Jon Perdue: Diminishing differences between Kirchner and military dictator that invaded Falklands in 1982
By Jon B. Perdue
June 21, 2012
At the G20 summit on Tuesday, Argentine president Cristina Kirchner attempted what UK officials have called a “media stunt,” by handing British Prime Minister David Cameron an envelope labeled “UN Malvinas.” Argentina calls the Falkland Islands “Las Malvinas,” as a nearly 180 year affront to the UK, which has had legally-recognized possession of the islands since 1833.
Cameron, who had sought out Kirchner at the summit to quietly discuss issues prior to the next day’s session, told the Argentine president: “I am not proposing a full discussion now on the Falklands, but I hope you noted they are holding a referendum and you should respect their views. We believe in self-determination and act as democrats here in the G20.” Quite ironically, just last Thursday, a group of young Falkland Islanders had asked Kirchner to meet with them at a UN conference on “decolonization,” which she refused.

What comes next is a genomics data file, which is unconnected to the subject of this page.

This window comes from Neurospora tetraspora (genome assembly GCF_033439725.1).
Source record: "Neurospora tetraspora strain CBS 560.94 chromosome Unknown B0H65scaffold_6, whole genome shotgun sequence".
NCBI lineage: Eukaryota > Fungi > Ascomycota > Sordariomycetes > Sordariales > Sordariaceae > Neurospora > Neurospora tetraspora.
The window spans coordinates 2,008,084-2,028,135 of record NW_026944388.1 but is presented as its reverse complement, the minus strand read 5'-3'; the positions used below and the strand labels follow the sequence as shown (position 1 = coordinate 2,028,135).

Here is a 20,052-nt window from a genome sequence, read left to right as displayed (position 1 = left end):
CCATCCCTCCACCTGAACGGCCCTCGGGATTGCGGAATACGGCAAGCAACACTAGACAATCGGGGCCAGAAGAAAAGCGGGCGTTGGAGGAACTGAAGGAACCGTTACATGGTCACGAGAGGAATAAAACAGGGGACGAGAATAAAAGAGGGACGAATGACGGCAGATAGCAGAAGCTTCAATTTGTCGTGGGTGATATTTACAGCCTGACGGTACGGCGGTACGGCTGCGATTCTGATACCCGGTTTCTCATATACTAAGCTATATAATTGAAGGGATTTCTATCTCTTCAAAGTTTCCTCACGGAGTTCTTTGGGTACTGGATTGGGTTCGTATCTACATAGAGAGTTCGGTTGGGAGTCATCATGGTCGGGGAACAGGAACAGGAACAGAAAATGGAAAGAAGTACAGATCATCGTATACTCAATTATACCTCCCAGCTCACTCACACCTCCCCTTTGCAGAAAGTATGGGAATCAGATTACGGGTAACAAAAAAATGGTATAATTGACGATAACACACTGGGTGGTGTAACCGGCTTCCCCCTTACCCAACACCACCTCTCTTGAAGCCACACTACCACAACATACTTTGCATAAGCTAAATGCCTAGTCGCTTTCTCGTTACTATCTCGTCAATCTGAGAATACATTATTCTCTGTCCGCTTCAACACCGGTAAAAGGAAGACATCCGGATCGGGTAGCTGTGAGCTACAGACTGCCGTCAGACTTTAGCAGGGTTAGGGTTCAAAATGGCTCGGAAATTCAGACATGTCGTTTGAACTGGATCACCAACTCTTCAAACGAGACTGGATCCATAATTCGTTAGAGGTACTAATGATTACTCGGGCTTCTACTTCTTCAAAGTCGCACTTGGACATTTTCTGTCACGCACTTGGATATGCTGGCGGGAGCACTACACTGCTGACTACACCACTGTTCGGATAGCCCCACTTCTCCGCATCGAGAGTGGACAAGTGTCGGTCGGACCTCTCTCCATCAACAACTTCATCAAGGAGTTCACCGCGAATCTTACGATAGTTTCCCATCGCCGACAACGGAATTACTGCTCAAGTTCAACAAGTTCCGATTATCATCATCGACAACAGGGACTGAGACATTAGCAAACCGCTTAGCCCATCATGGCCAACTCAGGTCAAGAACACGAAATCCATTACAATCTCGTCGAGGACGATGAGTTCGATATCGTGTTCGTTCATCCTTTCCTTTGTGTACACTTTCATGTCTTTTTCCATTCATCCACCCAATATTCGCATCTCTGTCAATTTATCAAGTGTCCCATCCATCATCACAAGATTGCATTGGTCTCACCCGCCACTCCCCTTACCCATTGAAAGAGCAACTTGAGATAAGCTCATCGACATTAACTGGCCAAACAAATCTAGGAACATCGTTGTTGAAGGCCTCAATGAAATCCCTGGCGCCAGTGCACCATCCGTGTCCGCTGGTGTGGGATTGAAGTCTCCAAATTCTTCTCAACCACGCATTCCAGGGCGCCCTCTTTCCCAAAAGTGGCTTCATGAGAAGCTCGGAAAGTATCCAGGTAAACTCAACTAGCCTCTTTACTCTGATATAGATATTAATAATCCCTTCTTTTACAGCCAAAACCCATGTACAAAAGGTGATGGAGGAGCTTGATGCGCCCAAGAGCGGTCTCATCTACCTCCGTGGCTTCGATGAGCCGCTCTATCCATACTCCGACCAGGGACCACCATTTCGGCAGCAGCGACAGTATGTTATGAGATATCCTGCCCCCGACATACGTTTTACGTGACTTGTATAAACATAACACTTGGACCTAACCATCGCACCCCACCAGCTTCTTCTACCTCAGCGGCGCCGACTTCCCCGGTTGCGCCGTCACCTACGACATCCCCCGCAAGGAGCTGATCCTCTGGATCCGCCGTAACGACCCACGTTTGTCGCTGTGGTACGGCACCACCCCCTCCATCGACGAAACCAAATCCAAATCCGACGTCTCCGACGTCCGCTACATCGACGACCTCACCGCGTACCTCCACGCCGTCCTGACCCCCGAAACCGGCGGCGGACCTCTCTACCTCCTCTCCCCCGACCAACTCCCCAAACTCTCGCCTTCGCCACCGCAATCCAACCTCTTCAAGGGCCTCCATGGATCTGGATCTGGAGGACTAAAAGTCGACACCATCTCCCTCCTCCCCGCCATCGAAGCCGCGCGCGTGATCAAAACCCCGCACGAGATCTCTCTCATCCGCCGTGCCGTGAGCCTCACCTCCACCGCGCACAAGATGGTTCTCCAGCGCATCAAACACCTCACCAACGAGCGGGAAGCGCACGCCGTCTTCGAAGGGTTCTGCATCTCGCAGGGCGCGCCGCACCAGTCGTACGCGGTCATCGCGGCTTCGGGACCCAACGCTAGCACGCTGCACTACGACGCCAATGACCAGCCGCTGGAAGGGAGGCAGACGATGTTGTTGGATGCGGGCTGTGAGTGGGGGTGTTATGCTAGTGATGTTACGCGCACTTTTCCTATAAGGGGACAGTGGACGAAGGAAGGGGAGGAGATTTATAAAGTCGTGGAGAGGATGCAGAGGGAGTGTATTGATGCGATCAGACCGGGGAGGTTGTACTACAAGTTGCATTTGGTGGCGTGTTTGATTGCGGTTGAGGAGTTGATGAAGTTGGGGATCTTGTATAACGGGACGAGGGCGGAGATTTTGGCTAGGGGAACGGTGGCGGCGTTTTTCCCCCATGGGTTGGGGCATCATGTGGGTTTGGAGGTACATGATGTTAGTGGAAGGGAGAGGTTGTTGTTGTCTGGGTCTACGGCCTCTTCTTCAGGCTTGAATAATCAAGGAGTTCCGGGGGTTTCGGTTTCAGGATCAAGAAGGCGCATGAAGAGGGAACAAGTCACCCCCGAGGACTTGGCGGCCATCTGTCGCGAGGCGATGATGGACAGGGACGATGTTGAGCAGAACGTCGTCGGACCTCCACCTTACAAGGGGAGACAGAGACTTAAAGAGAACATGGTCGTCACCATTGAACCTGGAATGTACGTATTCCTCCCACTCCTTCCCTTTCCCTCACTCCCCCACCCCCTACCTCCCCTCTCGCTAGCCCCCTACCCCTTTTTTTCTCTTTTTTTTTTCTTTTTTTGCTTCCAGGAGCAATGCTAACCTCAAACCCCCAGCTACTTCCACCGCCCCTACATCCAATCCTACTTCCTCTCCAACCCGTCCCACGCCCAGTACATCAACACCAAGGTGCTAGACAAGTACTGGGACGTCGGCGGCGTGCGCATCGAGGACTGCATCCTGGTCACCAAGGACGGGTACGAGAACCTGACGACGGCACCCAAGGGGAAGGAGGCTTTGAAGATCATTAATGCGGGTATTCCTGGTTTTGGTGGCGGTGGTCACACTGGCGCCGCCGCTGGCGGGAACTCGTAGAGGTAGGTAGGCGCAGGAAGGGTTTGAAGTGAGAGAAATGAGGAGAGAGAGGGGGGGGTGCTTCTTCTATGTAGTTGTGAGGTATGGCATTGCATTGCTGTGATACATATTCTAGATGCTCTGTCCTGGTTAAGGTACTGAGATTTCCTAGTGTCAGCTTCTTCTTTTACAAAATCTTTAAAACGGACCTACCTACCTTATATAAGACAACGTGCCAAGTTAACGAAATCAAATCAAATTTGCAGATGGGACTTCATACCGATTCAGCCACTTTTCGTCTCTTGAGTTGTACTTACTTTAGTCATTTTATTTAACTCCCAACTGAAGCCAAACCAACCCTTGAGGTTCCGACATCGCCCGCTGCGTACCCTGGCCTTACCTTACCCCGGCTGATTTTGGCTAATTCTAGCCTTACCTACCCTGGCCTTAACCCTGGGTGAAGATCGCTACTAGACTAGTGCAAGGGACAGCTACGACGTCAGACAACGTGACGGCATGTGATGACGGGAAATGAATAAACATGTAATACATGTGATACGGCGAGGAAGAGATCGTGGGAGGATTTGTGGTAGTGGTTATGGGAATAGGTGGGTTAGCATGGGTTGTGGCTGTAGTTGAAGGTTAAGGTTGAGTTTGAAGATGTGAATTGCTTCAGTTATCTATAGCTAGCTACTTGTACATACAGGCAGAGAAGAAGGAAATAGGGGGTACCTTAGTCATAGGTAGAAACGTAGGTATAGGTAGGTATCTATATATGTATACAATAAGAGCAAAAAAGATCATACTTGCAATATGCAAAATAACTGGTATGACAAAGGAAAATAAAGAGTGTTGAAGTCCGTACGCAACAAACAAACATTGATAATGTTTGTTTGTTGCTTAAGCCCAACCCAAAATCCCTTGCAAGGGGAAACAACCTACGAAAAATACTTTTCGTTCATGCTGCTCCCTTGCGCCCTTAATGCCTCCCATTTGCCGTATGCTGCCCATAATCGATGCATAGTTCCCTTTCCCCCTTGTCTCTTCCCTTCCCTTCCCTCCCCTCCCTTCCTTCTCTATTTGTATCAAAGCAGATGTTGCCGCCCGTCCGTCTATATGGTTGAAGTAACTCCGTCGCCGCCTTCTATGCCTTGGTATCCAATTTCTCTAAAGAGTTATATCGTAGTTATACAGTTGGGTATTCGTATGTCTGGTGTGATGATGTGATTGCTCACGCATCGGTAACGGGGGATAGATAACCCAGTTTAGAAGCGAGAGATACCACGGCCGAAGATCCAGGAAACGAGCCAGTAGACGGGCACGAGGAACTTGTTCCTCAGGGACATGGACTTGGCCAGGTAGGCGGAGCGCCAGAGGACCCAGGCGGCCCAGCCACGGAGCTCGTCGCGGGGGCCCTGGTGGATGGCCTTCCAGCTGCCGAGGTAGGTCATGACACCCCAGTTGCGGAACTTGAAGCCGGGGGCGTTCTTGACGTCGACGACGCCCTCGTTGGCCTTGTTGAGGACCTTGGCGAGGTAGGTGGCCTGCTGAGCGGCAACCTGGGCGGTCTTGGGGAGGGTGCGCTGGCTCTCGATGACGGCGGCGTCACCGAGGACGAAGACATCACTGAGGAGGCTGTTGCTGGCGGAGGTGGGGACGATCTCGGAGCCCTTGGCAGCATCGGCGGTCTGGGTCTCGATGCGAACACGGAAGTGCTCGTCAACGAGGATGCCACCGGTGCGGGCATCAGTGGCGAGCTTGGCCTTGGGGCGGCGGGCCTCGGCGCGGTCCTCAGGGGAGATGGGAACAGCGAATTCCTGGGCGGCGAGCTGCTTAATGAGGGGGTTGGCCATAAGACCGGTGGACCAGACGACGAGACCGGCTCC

In 1982, the two countries went to war over the islands, when an alcoholic Argentine military dictator facing widespread protests at home used the Falklands issue as a nationalist rallying cry to thwart growing opposition to his rule. General Leopoldo Galtieri, an army officer that ousted another general in a coup to become president, said with stereotypical machismo that he didn’t think Britain’s Lady Thatcher would defend the islands, even though President Reagan spent an hour on the phone telling him not only that the UK would defeat them, but also that the U.S. would back Thatcher.